2004 ■ SIEMENS FOUNDATION

170 Wood Avenue South
Iselin, NJ 08830
877-822-5233
Fax: (732)603-5890
E-mail: [email protected]
Web Site: http://www.siemens-foundation.org/awards
To recognize and reward high school students with exceptional scores on the Advanced Placement (AP) examinations in mathematics and the sciences.
Title of Award: Siemens Awards for Advanced Placement Area, Field, or Subject: Biological and clinical sciences; Chemistry; Computer and information sciences; Environmental conservation; Environmental science; Mathematics and mathematical sciences; Physics; Statistics Level of Education for which Award is Granted: Professional, Undergraduate Number Awarded: 24 regional scholarships (2 females and 2 males in each of the 6 regions), 2 national scholarships (1 female and 1 male), 12 high school awards (in each region, 1 to a school for improvement in the number and percentage of students taking AP examinations, 1 to an urban school for providing access to AP mathematics and science to minorities), and 18 teacher awards (in each region, 2 for commitment to students and the AP program, 1 for teaching minorities) are awarded each year. Funds Available: Regional scholarships are $3,000; national winners receive additional $5,000 scholarships. Awards to teachers and to schools are $1,000. Duration: The awards are presented annually.
Eligibility Requirements: All students in U.S. high schools are eligible to be considered for these awards (including home-schooled students and those in U.S. territories). Each fall, the College Board identifies the male and female seniors in each of its regions who have earned the highest number of scores on 7 AP exams: biology, calculus BC, chemistry, computer science AB, environmental science, physics C (physics C: mechanics and physics C: electricity each count as half), and statistics. Males and females are considered separately. Regional winners receive all-expense paid trips to Washington, D.C., where national winners are announced. The program also recognizes and rewards monetarily 1) schools that have shown the greatest improvement in the number and percentage of students taking AP examinations in biology, calculus, chemistry, computer science, environmental science, physics, and statistics in the past year; and 2) non-magnet urban schools that provide access to AP mathematics and science to a significant number of underrepresented minority students. In addition, teachers are rewarded for their commitment to students and the AP program. Additional teachers are recognized because they have successfully taught AP mathematics and/or science to underrepresented minority students in non-magnet urban schools. Deadline for Receipt: There is no application or nomination process for these awards. The College Board identifies the students, teachers, and high schools for the Siemens Foundation. Additional Information: Information from the College Board is available at (703) 707-8999.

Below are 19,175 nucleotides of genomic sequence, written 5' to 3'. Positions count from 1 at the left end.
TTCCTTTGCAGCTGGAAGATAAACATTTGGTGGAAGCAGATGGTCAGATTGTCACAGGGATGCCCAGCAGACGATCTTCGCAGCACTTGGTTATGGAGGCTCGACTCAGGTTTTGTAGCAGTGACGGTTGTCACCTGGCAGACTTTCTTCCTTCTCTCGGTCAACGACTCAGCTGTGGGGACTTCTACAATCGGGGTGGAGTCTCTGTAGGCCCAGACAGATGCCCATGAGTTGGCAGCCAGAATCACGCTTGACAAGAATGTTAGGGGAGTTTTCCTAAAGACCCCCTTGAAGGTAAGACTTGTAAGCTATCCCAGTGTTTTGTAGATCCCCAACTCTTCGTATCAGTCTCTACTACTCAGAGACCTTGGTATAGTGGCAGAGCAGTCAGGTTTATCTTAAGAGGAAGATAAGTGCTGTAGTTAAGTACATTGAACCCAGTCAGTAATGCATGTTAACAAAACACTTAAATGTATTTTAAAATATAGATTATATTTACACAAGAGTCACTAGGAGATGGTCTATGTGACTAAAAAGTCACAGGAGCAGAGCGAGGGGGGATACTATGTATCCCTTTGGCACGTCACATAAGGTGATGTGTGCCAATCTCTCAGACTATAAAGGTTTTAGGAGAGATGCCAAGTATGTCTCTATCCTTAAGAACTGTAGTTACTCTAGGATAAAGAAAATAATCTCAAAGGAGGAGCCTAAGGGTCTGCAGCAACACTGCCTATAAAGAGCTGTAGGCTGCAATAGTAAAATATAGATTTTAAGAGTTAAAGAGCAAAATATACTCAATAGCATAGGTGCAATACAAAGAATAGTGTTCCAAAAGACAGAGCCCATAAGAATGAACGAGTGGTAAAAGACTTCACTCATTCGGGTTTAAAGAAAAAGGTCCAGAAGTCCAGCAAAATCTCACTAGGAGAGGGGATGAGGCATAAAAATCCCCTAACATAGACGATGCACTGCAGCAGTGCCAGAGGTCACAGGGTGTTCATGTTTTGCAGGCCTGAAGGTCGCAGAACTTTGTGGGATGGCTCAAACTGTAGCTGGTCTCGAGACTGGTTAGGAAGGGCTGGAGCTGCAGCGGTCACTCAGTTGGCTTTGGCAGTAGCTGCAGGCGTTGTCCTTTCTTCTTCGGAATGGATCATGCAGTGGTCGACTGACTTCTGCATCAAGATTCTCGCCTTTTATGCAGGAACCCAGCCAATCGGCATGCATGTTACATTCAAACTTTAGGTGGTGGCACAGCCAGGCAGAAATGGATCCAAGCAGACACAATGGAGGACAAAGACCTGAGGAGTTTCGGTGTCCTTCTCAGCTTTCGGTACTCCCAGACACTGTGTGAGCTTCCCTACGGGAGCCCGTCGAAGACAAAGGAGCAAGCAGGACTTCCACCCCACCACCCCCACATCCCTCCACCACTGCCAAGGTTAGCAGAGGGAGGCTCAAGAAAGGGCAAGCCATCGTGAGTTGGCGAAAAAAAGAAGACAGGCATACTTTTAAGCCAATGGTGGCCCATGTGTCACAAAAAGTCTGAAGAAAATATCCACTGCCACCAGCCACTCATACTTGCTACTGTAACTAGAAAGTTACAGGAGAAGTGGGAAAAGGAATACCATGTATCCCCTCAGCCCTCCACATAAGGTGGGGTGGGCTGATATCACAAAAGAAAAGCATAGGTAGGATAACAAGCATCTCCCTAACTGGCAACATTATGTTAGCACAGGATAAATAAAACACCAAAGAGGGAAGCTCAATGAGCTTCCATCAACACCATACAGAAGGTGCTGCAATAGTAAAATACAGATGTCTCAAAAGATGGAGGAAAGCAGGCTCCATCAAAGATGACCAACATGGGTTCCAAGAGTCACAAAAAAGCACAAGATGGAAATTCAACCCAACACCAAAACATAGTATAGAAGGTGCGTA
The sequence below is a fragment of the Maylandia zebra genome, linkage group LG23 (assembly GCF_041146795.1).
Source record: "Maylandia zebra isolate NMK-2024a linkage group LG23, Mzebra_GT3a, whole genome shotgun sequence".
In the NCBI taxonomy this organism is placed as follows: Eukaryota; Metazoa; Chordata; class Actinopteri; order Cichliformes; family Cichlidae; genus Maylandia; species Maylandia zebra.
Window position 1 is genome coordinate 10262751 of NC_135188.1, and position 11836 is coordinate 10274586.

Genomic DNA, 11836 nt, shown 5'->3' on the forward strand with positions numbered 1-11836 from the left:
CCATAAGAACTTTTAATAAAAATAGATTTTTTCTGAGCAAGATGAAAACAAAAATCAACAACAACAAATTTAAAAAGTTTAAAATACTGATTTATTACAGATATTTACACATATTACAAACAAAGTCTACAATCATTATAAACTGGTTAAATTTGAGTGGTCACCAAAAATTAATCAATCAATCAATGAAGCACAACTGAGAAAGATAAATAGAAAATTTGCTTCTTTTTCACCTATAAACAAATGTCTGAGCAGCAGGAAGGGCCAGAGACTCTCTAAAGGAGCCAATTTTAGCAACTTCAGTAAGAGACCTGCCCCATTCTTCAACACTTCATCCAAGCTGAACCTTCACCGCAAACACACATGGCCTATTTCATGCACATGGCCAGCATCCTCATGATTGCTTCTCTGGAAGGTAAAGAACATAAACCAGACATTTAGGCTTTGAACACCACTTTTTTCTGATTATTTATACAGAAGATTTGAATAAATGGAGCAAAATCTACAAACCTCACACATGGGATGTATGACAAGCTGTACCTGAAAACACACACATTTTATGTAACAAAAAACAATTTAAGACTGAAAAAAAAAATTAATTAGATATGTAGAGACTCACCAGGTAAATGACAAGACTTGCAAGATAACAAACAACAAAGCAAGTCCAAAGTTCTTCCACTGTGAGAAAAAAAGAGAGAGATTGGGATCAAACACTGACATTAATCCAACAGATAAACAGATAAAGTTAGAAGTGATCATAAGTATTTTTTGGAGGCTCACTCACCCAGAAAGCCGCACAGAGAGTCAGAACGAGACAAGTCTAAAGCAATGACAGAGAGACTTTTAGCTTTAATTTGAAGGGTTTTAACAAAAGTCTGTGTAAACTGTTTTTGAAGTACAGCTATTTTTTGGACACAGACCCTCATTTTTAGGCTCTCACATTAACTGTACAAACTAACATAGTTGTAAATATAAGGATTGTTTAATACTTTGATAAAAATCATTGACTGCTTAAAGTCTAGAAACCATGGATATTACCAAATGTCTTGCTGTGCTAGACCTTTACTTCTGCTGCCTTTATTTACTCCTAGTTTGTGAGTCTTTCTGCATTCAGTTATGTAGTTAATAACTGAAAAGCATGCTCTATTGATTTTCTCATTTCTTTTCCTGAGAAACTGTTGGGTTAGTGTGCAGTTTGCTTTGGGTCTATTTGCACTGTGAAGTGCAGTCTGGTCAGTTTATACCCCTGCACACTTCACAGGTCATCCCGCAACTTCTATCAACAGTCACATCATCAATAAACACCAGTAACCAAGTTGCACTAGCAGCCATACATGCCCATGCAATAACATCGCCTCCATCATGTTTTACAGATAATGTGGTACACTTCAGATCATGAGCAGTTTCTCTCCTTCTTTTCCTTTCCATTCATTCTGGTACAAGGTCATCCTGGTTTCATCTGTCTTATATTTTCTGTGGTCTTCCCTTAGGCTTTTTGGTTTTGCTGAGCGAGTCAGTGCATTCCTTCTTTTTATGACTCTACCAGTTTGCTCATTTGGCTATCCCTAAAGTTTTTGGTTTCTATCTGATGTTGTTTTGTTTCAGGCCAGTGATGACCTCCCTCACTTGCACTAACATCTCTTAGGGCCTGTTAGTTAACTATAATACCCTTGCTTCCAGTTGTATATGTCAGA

2005 ■ SOCIETY OF AMERICAN MILITARY ENGINEERS-WASHINGTON DC POST

c/o Al O'Konski, Scholarship Committee Chair
URS Corporation
2020 K Street, N.W., Suite 300
Washington, DC 20006-1806
Tel: (202)872-0277
Fax: (202)872-0282

E-mail: Al_O'[email protected]
Web Site: http://www.samedcpost.org/scholarship.html
To provide financial assistance to students interested in majoring in engineering, architecture, or environmental sciences.
Title of Award: Washington DC Post Scholarships Area, Field, or Subject: Architecture; Engineering; Environmental conservation; Environmental science Level of Education for which Award is Granted: Undergraduate Number Awarded: Varies each year; recently, 8 of these scholarships were awarded. Funds Available: The current stipend is $1,200. Funds are paid to the recipient's school after college enrollment is confirmed. Duration: 1 year.
Eligibility Requirements: This program is open to students who are enrolled full time at an accredited university as rising freshmen, sophomores, or juniors, are U.S. citizens, are of good character, and are majoring in engineering, architecture, or environmental science. Applicants must submit a 2-page narrative addressing the following topics: their academic performance, academic and professional goals, financial need, extracurricular activities, a summary of previous military service (if any), and a statement of why they should be considered for the award. Preference is given to applicants in the Washington, D.C. area. Deadline for Receipt: January of each year. Additional Information: This program includes the following named scholarships: the Paul Brott Scholarship, the Linda McCarthy Scholarship, the T-Bird/RPI Environmental Scholarship, and the Ronald Hubbard Scholarship.

2006 ■ SOCIETY FOR MINING, METALLURGY, AND EXPLORATION, INC.